Criteria for evaluating the clinical and practical utility of models used by nurses

Authors

  • Desmond FS Cormack RMN RGN MPhil DipEd PhD DipN,

    Honorary Reader in Health and Nursing, Corresponding author
    1. Queen Margaret College, Edinburgh
      Dr DFS Cormack Honorary Reader Department of Health and Nursing Queen Margaret College Clerwood Terrace, Edinburgh EH12 8TS Scotland
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  • William Reynolds RMN RNT RGN MPhil

    Senior Tutor
    1. Highland College of Nursing and Midwifery, Inverness, Scotland
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Dr DFS Cormack Honorary Reader Department of Health and Nursing Queen Margaret College Clerwood Terrace, Edinburgh EH12 8TS Scotland

Abstract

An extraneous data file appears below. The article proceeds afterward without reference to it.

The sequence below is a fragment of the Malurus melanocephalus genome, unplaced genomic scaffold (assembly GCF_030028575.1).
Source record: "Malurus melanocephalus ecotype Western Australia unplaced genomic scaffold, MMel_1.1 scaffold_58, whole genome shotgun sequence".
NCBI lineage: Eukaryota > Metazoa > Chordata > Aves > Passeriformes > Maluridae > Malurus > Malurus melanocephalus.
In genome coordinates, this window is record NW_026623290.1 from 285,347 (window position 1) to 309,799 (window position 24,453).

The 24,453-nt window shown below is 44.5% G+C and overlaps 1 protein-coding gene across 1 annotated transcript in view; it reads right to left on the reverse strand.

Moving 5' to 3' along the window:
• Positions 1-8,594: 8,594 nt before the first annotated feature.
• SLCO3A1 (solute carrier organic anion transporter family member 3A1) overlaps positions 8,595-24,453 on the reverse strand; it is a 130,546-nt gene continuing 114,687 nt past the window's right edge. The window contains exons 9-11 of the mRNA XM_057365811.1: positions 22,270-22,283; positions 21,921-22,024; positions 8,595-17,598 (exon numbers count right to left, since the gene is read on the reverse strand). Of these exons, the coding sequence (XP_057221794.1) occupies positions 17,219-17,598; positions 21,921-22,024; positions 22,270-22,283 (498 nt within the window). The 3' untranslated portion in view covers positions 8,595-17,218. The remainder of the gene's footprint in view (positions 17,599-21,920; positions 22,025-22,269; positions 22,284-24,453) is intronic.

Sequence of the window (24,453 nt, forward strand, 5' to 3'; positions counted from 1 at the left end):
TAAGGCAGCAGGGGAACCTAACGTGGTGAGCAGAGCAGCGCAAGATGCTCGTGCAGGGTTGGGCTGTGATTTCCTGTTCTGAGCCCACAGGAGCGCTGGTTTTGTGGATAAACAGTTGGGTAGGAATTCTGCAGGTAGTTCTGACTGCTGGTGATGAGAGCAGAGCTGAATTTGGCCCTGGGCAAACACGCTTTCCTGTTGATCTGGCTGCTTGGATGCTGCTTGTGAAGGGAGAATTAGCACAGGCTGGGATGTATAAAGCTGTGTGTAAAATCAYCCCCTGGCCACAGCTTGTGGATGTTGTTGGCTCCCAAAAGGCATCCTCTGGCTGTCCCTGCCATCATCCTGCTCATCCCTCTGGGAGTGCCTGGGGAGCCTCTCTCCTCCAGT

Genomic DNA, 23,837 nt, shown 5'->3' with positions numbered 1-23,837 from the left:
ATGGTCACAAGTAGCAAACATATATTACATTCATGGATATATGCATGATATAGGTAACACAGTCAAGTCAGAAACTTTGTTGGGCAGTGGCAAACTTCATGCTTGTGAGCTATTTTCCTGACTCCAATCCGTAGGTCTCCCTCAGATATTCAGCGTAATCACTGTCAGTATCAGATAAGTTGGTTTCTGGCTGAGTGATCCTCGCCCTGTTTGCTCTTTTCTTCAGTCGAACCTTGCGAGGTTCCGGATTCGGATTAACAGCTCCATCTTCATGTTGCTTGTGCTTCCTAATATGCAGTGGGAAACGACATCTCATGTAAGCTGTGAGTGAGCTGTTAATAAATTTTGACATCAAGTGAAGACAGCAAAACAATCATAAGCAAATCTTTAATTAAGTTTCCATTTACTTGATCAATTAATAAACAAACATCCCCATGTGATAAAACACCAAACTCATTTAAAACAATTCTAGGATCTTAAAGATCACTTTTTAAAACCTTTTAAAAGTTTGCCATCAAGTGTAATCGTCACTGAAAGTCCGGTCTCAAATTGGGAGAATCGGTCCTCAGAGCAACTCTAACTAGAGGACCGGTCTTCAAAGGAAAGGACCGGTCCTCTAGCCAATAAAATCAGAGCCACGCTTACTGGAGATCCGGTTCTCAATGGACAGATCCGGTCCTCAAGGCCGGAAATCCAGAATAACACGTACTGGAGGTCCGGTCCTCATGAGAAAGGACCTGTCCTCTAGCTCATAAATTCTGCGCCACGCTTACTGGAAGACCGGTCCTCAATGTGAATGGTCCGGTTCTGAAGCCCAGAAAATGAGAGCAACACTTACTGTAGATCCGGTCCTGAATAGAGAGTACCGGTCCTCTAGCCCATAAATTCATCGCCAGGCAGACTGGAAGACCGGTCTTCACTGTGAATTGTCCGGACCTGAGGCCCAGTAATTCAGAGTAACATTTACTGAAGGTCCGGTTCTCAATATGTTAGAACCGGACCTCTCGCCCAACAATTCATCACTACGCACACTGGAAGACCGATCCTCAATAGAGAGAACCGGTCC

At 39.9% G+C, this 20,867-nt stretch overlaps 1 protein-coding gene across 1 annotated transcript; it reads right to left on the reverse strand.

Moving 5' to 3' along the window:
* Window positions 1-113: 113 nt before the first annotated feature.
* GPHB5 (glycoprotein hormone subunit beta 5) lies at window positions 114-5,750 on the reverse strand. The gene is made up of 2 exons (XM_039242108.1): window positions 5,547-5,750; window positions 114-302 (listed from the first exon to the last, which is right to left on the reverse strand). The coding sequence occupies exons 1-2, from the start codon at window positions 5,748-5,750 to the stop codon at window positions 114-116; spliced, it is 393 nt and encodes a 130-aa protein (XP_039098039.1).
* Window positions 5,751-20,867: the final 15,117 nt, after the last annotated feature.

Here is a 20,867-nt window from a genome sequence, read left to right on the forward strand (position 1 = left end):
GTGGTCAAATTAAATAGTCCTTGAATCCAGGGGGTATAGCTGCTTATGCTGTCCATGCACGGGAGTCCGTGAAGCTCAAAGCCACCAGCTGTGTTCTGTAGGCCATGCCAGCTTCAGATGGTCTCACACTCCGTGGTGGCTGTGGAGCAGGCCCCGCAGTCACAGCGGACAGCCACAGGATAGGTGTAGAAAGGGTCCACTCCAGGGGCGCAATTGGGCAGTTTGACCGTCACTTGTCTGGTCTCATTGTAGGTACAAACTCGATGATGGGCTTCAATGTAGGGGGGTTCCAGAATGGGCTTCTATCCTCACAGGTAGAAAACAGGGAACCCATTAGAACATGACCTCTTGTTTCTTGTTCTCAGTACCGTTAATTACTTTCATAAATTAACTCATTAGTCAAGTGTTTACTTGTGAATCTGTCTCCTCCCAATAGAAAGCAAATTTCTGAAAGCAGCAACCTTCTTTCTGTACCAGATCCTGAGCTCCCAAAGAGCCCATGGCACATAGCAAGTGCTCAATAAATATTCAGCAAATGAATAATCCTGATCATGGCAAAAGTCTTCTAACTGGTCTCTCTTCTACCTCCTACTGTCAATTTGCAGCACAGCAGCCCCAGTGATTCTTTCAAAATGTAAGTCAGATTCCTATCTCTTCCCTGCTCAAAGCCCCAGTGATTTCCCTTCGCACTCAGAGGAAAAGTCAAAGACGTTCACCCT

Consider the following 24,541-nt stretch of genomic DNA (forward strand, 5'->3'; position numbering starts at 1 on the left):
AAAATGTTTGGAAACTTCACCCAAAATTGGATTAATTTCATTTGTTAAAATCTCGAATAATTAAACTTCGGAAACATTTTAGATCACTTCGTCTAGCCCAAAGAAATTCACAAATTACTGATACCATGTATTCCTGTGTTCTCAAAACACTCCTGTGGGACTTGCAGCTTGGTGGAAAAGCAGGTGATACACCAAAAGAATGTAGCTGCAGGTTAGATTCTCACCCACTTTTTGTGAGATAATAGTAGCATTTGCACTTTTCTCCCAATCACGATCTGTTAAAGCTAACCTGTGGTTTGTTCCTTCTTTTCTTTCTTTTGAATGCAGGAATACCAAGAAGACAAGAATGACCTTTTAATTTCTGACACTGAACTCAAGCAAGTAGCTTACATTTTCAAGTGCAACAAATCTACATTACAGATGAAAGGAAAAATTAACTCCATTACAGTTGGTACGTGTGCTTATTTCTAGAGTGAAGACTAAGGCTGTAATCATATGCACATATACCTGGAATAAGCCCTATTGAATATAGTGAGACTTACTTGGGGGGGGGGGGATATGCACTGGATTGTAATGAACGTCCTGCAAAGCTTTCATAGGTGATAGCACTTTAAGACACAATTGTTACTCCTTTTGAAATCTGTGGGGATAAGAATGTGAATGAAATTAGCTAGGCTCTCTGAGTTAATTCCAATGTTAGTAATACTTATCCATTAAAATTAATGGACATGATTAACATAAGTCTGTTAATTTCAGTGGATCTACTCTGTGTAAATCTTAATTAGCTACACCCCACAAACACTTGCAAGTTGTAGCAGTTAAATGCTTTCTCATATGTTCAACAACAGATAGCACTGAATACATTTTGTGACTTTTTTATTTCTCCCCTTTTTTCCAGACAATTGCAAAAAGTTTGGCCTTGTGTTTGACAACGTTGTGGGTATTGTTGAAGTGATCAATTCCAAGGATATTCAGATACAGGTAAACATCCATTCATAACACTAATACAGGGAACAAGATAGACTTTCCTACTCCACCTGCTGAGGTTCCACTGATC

Arguably, nursing, like all health care disciplines, is an applied science Essentially, this refers to the application of theory in order to understand and respond to the health problems of clients These theories may be drawn (borrowed) from any applied science, or generated inductively from clinical nursing practice Alternatively, nurses may attempt to apply deductive theory (global theoretical frameworks) known as nursing models In this paper, all theoretical approaches, irrespective of origin, are referred to as models used by nurses Thirteen criteria by which clinicians, and others, can evaluate the clinical and practical utility of models used by nurses which are expressed in the form of questions are identified and discussed The criteria are an extension, both in detail and in number, of those developed by Reynolds and Cormack and subsequently applied by those writers to the Johnson Behavioural System Model of Nursing The value, or otherwise, of individual models, or of models in general, will not be discussed in this paper However, the authors propose that if the evaluation criteria described here are applied to existing models, serious deficits will be identified in relation to their clinical and practical utility

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